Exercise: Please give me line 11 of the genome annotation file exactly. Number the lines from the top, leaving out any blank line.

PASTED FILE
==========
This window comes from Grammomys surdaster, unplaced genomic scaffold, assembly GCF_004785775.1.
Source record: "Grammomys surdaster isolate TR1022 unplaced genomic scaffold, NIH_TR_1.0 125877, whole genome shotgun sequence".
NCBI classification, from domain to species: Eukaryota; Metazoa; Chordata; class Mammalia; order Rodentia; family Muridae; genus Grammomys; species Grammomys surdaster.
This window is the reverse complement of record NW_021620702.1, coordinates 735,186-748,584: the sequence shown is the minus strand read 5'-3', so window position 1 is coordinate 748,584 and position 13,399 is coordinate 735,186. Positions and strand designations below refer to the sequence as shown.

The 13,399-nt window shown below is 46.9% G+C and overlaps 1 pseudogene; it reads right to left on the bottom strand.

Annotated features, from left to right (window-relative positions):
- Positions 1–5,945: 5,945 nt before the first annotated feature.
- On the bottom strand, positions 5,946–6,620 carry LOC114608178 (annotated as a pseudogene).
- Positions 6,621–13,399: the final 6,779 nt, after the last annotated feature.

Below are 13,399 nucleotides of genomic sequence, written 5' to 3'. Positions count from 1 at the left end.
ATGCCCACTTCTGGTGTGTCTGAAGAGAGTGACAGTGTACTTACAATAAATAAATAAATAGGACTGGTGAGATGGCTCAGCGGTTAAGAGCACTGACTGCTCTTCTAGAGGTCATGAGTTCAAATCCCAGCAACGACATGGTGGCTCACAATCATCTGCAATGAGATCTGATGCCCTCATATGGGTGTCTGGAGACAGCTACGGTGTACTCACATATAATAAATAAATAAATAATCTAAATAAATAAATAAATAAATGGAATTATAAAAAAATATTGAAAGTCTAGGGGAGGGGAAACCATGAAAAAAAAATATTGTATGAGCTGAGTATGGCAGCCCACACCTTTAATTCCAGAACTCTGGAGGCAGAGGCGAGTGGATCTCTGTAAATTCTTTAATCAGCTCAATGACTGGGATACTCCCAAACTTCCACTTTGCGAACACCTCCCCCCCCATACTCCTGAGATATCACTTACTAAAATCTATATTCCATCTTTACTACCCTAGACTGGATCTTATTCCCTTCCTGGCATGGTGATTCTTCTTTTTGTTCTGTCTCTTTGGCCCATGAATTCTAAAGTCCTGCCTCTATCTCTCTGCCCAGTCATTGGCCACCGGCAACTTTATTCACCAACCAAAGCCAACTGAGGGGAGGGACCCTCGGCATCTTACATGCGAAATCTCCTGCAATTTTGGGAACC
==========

ATGCCCACTTCTGGTGTGTCTGAAGAGAGTGACAGTGTACTTACAATAAATAAATAAATAGGACTGGTGAGATGGCTCAGCGGTTAAGAGCACTGACTGCTCTTCTAGAGGTCATGAGTTCAAATCCCAGCAACGACATGGTGGCTCACAATCATCTGCAATGAGATCTGATGCCCTCATATGGGTGTCTGGAGACAGCTACGGTGTACTCACATATAATAAATAAATAAATAATCTAAATAAATAAATAAATAAATGGAATTATAAAAAAATATTGAAAGTCTAGGGGAGGGGAAACCATGAAAAAAAAATATTGTATGAGCTGAGTATGGCAGCCCACACCTTTAATTCCAGAACTCTGGAGGCAGAGGCGAGTGGATCTCTGTAAATTCTTTAATCAGCTCAATGACTGGGATACTCCCAAACTTCCACTTTGCGAACACCTCCCCCCCCATACTCCTGAGATATCACTTACTAAAATCTATATTCCATCTTTACTACCCTAGACTGGATCTTATTCCCTTCCTGGCATGGTGATTCTTCTTTTTGTTCTGTCTCTTTGGCCCATGAATTCTAAAGTCCTGCCTCTATCTCTCTGCCCAGTCATTGGCCACCGGCAACTTTATTCACCAACCAAAGCCAACTGAGGGGAGGGACCCTCGGCATCTTACATGCGAAATCTCCTGCAATTTTGGGAACC